book: the lost language

"The Lost Language: Stories" by Marianne Villanuevait’s taking me a while to finish books these days. no excuses, just an observation. i’ve been very busy with work.

and that’s why i picked THE LOST LANGUAGE: STORIES to read after Z. it’s a collection of short stories that i could read through at night, before i go to sleep. which i think, now, is a mistake.

THE LOST LANGUAGE is beautifully written. reading the words evoke this feeling of being read to by someone you know very well. in a way, it’s a person revealing their innermost thoughts to you.

and it’s not for light reading. this is why i said i may have made a mistake choosing to read this on one of my busiest week. i never had the time to actually savor the stories.

granted, had i not met miss marianne villanueva, this book is not something that would appeal to me. i’m not very big on anthologies, preferring to buy and read novels. but i am happy to have experienced this book, if only for the fact that i was exposed to these very different stories. and by that i mean very different from the usual books/stories i read.

the stories of THE LOST LANGUAGE mostly revolve around filipino characters. filipino characters in the united states are more prevalent, but there were a couple of stories that were set in the philippines; and at least one of those couple was set in a very fictional philippines.

having read this, and knowing miss villanueva a little from the discussion we had with her during the last filipino book bloggers’ meet-up, i was surprised of that fact that the anthology was full of stories about filipinos. i somehow had gotten an impression, during the meet-up, that the book contained stories written by a filipino–but not necessarily centering on filipinos.

i have nothing against stories about filipinos. this was a misconception, on my part, that i feel made me a little biased against the book.

that didn’t stop me from like some of the stories. i especially liked “alex”, even when i was getting confused as to which character we were following in the story.

ultimately, i feel i didn’t enjoy the book because it was too free-flowing. i mentioned before that reading THE LOST LANGUAGE feels like its having someone share their innermost thoughts to you. and i mean it exactly like that–that someone is sharing their thoughts without censors–and without structure. the feeling i get from reading the book is that the author had just let herself go on writing, letting it all just flow from mind to hand to pen, without ever turning back.

this is the major reason why i couldn’t connect with the book. when i talk (and even while writing, sometimes) i have a tendency to babble. and i know a lot of people who have a hard time following what i say when i babble. and that’s because it’s a free flow of dialogue, and thoughts. you don’t really know where you’re going when you babble.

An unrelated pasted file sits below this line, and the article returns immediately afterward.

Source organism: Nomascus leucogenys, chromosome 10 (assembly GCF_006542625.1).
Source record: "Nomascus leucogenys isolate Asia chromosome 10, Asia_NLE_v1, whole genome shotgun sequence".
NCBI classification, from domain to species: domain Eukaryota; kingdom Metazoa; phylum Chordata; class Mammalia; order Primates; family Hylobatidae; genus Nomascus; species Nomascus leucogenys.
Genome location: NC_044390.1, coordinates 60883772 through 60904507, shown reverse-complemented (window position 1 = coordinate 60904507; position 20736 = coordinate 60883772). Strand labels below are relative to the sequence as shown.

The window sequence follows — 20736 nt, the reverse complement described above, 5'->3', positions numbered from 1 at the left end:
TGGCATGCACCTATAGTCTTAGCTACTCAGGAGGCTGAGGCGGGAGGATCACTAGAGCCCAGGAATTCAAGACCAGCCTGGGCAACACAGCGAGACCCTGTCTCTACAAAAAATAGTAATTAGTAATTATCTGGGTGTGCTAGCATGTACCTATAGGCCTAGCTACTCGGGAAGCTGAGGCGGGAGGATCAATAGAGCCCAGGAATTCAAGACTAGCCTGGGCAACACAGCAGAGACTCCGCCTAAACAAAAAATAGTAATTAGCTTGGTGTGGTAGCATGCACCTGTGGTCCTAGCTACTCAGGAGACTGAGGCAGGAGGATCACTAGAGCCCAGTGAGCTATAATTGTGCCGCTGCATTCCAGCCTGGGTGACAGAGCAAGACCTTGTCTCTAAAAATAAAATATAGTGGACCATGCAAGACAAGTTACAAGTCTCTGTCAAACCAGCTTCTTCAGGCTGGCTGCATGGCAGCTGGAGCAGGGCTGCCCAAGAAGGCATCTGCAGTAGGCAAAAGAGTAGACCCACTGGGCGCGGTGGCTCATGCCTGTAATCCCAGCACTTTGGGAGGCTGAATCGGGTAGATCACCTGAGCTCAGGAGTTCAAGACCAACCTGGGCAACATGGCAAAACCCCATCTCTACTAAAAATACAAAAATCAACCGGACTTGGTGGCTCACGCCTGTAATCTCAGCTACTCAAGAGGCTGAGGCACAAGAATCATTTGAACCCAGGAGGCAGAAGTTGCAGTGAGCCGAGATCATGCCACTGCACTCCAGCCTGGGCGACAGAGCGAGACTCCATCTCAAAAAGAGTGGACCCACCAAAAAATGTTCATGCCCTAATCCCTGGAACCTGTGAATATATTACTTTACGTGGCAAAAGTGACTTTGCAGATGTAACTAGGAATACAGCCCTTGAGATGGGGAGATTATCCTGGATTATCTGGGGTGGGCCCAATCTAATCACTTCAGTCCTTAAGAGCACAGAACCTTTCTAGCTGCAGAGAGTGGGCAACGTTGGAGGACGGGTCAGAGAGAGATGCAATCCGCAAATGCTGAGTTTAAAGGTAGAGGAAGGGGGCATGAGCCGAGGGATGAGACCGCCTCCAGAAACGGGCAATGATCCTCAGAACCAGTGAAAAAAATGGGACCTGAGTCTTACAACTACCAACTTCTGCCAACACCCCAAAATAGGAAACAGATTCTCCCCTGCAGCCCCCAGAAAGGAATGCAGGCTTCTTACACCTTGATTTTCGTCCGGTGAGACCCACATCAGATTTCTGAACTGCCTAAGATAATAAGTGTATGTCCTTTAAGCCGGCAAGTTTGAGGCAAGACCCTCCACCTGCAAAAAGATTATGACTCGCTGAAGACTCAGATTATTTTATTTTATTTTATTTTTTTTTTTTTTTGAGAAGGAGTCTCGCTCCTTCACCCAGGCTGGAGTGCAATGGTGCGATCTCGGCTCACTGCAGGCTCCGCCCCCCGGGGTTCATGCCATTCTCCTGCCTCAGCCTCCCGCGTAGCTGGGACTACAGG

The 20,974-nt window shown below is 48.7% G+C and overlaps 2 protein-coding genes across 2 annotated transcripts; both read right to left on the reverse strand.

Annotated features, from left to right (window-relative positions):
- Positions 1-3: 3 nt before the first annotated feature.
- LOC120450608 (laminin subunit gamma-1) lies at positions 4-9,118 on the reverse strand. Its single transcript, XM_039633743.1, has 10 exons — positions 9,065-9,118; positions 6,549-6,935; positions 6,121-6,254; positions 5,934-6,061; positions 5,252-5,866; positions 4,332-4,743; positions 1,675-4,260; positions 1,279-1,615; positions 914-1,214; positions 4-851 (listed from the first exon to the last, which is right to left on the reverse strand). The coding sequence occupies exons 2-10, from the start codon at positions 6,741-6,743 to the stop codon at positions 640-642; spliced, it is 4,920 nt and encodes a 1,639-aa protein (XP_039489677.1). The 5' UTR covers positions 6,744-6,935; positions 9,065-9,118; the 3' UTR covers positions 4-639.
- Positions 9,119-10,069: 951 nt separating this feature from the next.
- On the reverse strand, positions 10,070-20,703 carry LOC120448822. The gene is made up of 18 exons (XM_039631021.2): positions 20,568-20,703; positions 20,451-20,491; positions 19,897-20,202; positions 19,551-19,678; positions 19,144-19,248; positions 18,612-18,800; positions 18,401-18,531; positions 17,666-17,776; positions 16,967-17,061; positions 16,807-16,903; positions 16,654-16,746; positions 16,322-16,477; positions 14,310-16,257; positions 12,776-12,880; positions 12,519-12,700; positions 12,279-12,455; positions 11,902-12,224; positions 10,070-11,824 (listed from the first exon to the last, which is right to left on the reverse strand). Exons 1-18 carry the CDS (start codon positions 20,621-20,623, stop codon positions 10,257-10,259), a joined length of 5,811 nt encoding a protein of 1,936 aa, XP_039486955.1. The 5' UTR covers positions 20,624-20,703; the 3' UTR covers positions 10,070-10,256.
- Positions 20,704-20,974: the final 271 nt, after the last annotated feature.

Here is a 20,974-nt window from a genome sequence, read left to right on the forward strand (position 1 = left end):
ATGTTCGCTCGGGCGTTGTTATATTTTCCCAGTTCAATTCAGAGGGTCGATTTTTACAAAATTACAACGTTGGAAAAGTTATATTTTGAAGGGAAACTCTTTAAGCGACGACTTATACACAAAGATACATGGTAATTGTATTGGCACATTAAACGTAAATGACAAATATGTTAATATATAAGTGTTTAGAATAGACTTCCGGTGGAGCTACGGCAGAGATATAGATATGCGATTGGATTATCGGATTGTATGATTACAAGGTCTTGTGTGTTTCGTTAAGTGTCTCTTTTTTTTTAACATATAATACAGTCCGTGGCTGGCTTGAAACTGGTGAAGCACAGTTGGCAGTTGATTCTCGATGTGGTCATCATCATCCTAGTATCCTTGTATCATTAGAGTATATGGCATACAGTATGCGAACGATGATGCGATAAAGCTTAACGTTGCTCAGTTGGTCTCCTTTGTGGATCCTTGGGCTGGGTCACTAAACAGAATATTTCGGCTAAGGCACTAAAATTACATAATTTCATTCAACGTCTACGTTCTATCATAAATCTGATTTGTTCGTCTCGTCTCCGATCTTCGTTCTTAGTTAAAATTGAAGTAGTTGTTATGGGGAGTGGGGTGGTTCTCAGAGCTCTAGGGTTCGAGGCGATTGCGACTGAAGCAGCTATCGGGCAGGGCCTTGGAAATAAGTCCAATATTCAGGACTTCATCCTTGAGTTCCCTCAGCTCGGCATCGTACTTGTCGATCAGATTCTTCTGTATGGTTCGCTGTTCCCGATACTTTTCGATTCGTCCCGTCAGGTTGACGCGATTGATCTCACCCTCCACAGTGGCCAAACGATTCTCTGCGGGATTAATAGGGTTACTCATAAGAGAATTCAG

and that’s one of the feeling i got while reading the book. i’m sure that was never the intention, but nevertheless that’s the path that some of the stories went to. and let me tell you, it is disconcerting reading a story narrated by george, only to find yourself reading thoughts from susan.

bottom line, i’d recommend this book–to my college professors and friends who will appreciate the profoundness found in THE LOST LANGUAGE. but i don’t think this collection of short stories is for everyone. after all, it wasn’t for me.


13 thoughts on “book: the lost language

  1. Hi, Jason. I admire your honesty, especially since, whether we care enough to admit or not, it’s utterly tempting to praise the work of an artist of you’ve been acquainted with. May I borrow this from you next we meet? I’m loath to buy it since it’s a bit steeply priced. Hehe.

    • Thank you, Aldrin!

      I know what you mean about praising the work of acquaintances. But I was schooled in the thought that we’re supposed to be honest with our thoughts–regardless if the work we’re writing/talking about is by a friend, an acquaintance, or even an enemy. That’s why I couldn’t bring myself to just praise the book.

      I still think the book was beautifully written though. Miss Villanueva has a way with words. I just wish there was more structure to the stories.

      Lastly, of course you can borrow this next time we meet. 🙂

  2. Oh, I had similar thoughts with Aldrin in terms of borrowing this book. Have you read other Filipino authors’ works? Take Illustrado for instance? How would you compare this work with that one? I want to know. And,yes, is it possible to borrow this from you? I’m open to lend my books as well. Lol 🙂 – dreamer

    • Hello!

      I have read other Filipino authors’ works, yes. But aside from Miss Villanueva’s “The Lost Language”, the only other foreign work by a Filipino I’ve read is Candy Gourlay’s “Tall Story.” I really liked that one.

      Though, I do have a copy of “Ilustrado” which I’ve yet to read. Maybe I could make a comparison when the time comes. 🙂

      [Also, I’m willing to lend books. But I have a thing where I need to get to know the person borrowing from me first. :)]

    • Hahaha, I’ll try to do that. But I have a tendency to lean towards the fantastical and supernatural, so I don’t think I’m the best person to gauge Pinoy contemporary literature.

      But I’ll try.

  3. Pingback: the lost language by marianne villanueva « ArtSeblis

  4. Pingback: book: para kay b « taking a break

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